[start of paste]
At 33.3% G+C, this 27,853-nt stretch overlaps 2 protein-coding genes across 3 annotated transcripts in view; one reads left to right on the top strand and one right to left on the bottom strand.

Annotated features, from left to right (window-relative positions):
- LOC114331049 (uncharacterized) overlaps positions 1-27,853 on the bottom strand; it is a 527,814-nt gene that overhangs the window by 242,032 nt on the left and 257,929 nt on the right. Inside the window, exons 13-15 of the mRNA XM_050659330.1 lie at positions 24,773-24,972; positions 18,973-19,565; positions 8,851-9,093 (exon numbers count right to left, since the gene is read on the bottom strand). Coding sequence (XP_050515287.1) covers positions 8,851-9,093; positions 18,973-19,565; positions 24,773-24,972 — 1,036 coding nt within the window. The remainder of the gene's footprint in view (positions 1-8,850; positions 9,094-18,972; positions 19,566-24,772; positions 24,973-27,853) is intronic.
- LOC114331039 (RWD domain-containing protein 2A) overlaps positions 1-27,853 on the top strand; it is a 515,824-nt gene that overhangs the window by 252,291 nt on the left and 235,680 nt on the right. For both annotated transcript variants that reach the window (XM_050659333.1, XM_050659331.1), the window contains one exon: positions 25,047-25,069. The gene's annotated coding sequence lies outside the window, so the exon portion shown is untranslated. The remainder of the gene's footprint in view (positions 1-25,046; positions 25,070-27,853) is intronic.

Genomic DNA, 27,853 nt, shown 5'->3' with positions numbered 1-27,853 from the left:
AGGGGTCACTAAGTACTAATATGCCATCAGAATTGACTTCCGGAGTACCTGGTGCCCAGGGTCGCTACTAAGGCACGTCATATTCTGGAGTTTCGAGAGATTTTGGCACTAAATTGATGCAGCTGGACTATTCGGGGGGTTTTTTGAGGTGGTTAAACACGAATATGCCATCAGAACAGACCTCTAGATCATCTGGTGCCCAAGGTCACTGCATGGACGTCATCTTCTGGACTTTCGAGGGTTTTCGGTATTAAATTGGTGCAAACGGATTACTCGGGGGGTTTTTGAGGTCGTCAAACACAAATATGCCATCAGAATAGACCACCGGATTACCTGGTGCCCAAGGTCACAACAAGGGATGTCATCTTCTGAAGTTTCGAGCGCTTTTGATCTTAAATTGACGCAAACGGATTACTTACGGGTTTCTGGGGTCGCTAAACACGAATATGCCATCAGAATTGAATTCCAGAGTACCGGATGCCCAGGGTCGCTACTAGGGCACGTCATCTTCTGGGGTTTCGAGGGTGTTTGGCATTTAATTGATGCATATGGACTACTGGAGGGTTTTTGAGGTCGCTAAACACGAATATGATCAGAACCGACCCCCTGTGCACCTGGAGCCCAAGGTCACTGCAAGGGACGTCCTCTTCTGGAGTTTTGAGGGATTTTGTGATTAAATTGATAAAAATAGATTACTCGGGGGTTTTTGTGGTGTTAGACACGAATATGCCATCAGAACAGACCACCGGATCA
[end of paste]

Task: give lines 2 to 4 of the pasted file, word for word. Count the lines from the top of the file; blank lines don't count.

Annotated features, from left to right (window-relative positions):
- LOC114331049 (uncharacterized) overlaps positions 1-27,853 on the bottom strand; it is a 527,814-nt gene that overhangs the window by 242,032 nt on the left and 257,929 nt on the right. Inside the window, exons 13-15 of the mRNA XM_050659330.1 lie at positions 24,773-24,972; positions 18,973-19,565; positions 8,851-9,093 (exon numbers count right to left, since the gene is read on the bottom strand). Coding sequence (XP_050515287.1) covers positions 8,851-9,093; positions 18,973-19,565; positions 24,773-24,972 — 1,036 coding nt within the window. The remainder of the gene's footprint in view (positions 1-8,850; positions 9,094-18,972; positions 19,566-24,772; positions 24,973-27,853) is intronic.
- LOC114331039 (RWD domain-containing protein 2A) overlaps positions 1-27,853 on the top strand; it is a 515,824-nt gene that overhangs the window by 252,291 nt on the left and 235,680 nt on the right. For both annotated transcript variants that reach the window (XM_050659333.1, XM_050659331.1), the window contains one exon: positions 25,047-25,069. The gene's annotated coding sequence lies outside the window, so the exon portion shown is untranslated. The remainder of the gene's footprint in view (positions 1-25,046; positions 25,070-27,853) is intronic.